No sooner had Okhna Sok Kong stepped off his
helicopter than he lit up a Winfield Blue and strode purposefully across the
uneven grass atop Bokor Mountain towards the assembled journalists, cigarette
dangling between diamond-encrusted fingers.
The 58-year-old looks every inch the tycoon: immaculately turned out in a
well-cut suit, solid-gold Rolex watch and gold rimless glasses, he is preceded
by a bevy of assistants and a vast reputation.
Smiling, smoking and barking orders in quick succession, Sok Kong quickly
settles himself into a chair, orders a glass of red wine, and launches into an
explanation of his newest project, a $1-billion redevelopment of the decaying
French colonial-era Bokor Mountain resort.
“It is a big investment, it is a difficult investment and it will define me,”
he says of his plan to create a “world class tourist city” from the
dilapidated ruins of the Kingdom’s colonial past. “This is my ultimate
The company he founded in 1994, Sokimex Cambodia Investment Co., Ltd, has a
portfolio which ranges from garments to gas by way of five-star hotels. It has
the ticketing concession at Angkor Wat, dominates the domestic market for
petroleum products and Sok Kong’s Sokha Hotel Co., Ltd is an increasingly
important player in the country’s booming tourism industry.
But the Bokor redevelopment will be the jewel in the Sokha Group’s crown.
“With this project, we are not looking for short-term profit, we want to do it
well,” says Sok Kong.
Despite his punishing work schedule and penchant
for Winfred Blues, which he bulk-buys in Singapore, the Okhna looks younger
than his years – possibly because he feels he is just now coming of age
“This is the right time for me to do this business, now that the economy is
growing,” he says. “If I didn’t [launch the Bokor redevelopment] now, it would
become a missed opportunity.”
The project is ambitious. The Bokor mountain area covers 140,000 hectares,
although the project only covers the previously developed areas – the three
plateaus, which total about 14,000 hectares.
The first plateau is the highest on the mountain and the only area to have
pre-existing buildings – the old casino, hotel, post office and church. This
will become the “tourist city” and the other two plateaus will be developed
into residential areas.
The aim is to finish construction of a new 600-room hotel over the next
two-and-a-half years while rebuilding the 33-kilometer road up the mountain.
The road – currently a muddy, pot-holed nightmare – will be enlarged and
sealed at a cost of some $20 million.
The importance of preservation is emphasized repeatedly by Sok Kong and his
employees. The French colonial buildings will be preserved; their outer shells
strengthened and the insides ripped out in line with UNESCO recommendations.
When restored, the original hotel will offer a small number of higher priced
“We will knock down the casino,” Sok Kong says. The original building is to be
replaced with a purpose-built, 3,000-square-foot casino so the new development
can capitalize on the long-standing reputation of Bokor as a high-end gambling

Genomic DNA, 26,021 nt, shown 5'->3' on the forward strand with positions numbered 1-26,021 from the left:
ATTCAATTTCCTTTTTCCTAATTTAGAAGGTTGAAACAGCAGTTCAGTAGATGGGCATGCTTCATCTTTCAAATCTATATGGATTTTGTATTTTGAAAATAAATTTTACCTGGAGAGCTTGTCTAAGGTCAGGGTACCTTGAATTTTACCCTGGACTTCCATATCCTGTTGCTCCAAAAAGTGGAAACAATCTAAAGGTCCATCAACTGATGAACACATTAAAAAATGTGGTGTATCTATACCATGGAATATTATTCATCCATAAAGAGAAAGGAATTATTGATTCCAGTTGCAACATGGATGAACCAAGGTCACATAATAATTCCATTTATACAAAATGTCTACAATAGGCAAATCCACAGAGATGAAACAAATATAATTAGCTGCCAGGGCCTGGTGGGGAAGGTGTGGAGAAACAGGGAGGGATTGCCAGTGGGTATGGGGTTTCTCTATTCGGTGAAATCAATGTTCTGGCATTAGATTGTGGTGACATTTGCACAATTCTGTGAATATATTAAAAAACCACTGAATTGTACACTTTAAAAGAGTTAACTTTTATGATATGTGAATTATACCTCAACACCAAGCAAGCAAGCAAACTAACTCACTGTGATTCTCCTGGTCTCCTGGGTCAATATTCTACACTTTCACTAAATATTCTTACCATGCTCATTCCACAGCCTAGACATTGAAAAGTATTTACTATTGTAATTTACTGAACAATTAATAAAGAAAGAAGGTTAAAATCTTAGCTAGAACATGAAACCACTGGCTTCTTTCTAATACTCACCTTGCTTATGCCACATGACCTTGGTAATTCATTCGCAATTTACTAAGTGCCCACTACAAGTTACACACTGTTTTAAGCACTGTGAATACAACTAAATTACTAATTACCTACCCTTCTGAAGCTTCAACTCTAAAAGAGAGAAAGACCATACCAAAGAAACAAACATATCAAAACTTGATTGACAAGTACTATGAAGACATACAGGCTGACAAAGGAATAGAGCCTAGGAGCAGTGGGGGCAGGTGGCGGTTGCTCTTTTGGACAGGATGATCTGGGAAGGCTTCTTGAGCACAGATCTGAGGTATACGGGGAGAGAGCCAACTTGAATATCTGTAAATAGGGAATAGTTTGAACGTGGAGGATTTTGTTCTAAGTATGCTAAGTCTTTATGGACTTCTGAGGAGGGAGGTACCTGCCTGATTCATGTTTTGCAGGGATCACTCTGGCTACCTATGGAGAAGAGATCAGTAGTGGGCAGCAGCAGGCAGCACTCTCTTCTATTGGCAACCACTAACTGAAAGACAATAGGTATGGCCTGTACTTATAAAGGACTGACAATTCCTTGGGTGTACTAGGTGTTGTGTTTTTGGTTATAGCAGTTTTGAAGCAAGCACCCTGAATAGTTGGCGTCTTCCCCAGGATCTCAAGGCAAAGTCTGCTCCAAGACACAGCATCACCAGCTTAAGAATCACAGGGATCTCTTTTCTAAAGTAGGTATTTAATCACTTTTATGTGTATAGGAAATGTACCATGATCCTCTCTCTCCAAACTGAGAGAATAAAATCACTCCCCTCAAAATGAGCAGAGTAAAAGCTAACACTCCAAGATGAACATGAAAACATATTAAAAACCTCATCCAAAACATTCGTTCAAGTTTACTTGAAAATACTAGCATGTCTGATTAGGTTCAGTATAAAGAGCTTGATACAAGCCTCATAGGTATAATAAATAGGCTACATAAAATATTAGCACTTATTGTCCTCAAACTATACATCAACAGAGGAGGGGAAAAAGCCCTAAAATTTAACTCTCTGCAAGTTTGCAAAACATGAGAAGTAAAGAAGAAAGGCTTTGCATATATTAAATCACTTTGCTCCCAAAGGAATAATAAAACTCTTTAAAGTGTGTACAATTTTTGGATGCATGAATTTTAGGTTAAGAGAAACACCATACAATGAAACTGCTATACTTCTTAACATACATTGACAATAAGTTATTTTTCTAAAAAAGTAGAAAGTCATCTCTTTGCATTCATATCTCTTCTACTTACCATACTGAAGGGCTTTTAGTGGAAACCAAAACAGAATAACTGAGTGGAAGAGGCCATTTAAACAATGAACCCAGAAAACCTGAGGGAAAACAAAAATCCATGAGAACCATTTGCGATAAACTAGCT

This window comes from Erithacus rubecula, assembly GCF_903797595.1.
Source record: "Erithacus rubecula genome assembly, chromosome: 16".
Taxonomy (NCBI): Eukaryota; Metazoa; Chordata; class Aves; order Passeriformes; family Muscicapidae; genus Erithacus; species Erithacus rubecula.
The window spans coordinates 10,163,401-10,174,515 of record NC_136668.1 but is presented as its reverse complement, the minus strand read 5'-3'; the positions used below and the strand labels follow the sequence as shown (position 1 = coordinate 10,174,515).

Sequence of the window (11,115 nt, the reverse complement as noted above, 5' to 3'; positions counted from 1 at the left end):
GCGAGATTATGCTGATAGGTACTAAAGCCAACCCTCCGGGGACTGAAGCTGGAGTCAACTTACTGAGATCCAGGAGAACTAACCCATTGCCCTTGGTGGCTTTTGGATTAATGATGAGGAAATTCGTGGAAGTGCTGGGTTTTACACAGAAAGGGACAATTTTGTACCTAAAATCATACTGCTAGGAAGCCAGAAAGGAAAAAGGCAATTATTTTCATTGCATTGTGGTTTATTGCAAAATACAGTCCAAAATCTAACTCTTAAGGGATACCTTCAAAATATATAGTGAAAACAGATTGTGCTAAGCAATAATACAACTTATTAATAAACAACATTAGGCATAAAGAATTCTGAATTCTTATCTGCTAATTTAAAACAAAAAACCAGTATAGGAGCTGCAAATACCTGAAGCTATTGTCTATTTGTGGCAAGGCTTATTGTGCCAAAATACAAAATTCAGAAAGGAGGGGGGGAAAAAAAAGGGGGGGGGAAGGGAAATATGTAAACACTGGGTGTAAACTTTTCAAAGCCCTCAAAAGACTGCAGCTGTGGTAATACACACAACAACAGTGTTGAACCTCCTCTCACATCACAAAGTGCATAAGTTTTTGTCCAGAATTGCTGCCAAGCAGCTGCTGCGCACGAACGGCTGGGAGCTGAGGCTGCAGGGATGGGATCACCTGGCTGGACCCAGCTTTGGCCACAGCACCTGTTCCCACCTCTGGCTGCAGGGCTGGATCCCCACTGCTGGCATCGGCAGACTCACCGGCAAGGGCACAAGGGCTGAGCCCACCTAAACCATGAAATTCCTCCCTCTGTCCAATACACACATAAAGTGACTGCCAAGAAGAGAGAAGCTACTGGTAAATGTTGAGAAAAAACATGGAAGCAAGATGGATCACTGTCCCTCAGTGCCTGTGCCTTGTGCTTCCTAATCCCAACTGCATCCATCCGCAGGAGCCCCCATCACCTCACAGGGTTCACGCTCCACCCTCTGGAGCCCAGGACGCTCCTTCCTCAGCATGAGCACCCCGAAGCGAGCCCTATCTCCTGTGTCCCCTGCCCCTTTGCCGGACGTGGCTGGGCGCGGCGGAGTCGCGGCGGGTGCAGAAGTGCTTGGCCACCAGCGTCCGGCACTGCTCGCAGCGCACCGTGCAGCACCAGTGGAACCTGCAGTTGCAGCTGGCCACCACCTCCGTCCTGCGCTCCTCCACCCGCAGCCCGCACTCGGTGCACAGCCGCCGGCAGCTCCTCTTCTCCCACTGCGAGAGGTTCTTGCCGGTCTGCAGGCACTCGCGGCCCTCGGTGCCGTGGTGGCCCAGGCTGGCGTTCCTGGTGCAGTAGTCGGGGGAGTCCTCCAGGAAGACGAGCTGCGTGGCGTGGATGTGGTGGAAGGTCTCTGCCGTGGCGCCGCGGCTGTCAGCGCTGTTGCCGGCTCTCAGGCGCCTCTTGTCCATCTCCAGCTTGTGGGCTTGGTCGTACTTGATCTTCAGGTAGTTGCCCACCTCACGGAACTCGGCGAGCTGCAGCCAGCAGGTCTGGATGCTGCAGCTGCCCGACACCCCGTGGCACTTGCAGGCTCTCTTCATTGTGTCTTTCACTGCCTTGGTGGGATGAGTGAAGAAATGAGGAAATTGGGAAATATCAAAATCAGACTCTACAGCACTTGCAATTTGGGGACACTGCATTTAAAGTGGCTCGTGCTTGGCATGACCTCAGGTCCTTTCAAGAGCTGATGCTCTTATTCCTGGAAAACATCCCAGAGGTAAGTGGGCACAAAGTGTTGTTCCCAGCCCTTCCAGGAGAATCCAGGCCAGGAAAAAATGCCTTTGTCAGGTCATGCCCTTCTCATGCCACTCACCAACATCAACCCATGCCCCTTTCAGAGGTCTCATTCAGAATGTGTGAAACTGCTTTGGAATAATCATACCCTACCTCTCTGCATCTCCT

The residential areas aim to tap into what Sok Kong sees as a new growth
market – second homes for middleclass Cambodian families and retirement homes.
“The main market is for Cambodians, overseas Cambodians and also retirees,”
explains Sok Kong’s executive assistant, Svay Vuthy. “The weather here is good
for retirees. We envisage some fulltime residents and some holiday homes.”
Although the master plan for the project is not yet finished, the company
estimates that about 1,000 residential villas, condominiums and houses will be
The project has various impressively progressive elements, including a
botanical garden and a market garden that will supply the hotel with fruit and
vegetables. There are even plans for a wind farm to meet some of the resort’s
The biggest sticking point currently for the
project is infrastructure, primarily the Sihanoukville airport.
“If international flights could land at Sihanoukville it would contribute to
the entire project here,” Sok Kong says.
“Sihanoukville is dead because of [the lack of airport development]. If they
want a tourist boom in the south like there was in Siem Reap then they need
Sok Kong is optimistic about the impact of the project on the local economy.
Not only will the project create massive employment opportunities – for
example, the 600-room hotel alone will require 900 staff – it will also ensure
they are jobs with perks, such as subsidized housing and long-term training
“We are not talking about the benefits now, we are talking about the benefits
in 15 years’ time,” Sok Kong explains. “I want to create stable, long-term
jobs for Kampot locals and also a stable supply of goods for the hotel project
– people can grow the vegetables we need.”
Already, according to Sok Kong, the proposed development is proving a spur to
the local economy, with land prices at the base of the mountain jumping from
an average $10 per square meter before the project was announced in January to
$70 a square meter today.
Managing the hotels currently in the Sokimex portfolio and overseeing new
projects in Bokor, Kirirom and Phnom Penh – a large hotel on the Chroy
Changvar peninsula is currently in the works – is no mean feat. When asked
when he finds time to relax in between managing multiple multimillion-dollar
development projects, Sok Kong smiles ruefully.
“The Sokha Group, how much money do we risk to pursue my ideas? How much do we
lose? But now, when I have success, people accuse me of getting favors, of
getting all the prime locations for my business,” Sok Kong says.
“But what they see is simply the success of my business model – the pursuit of
Top Go to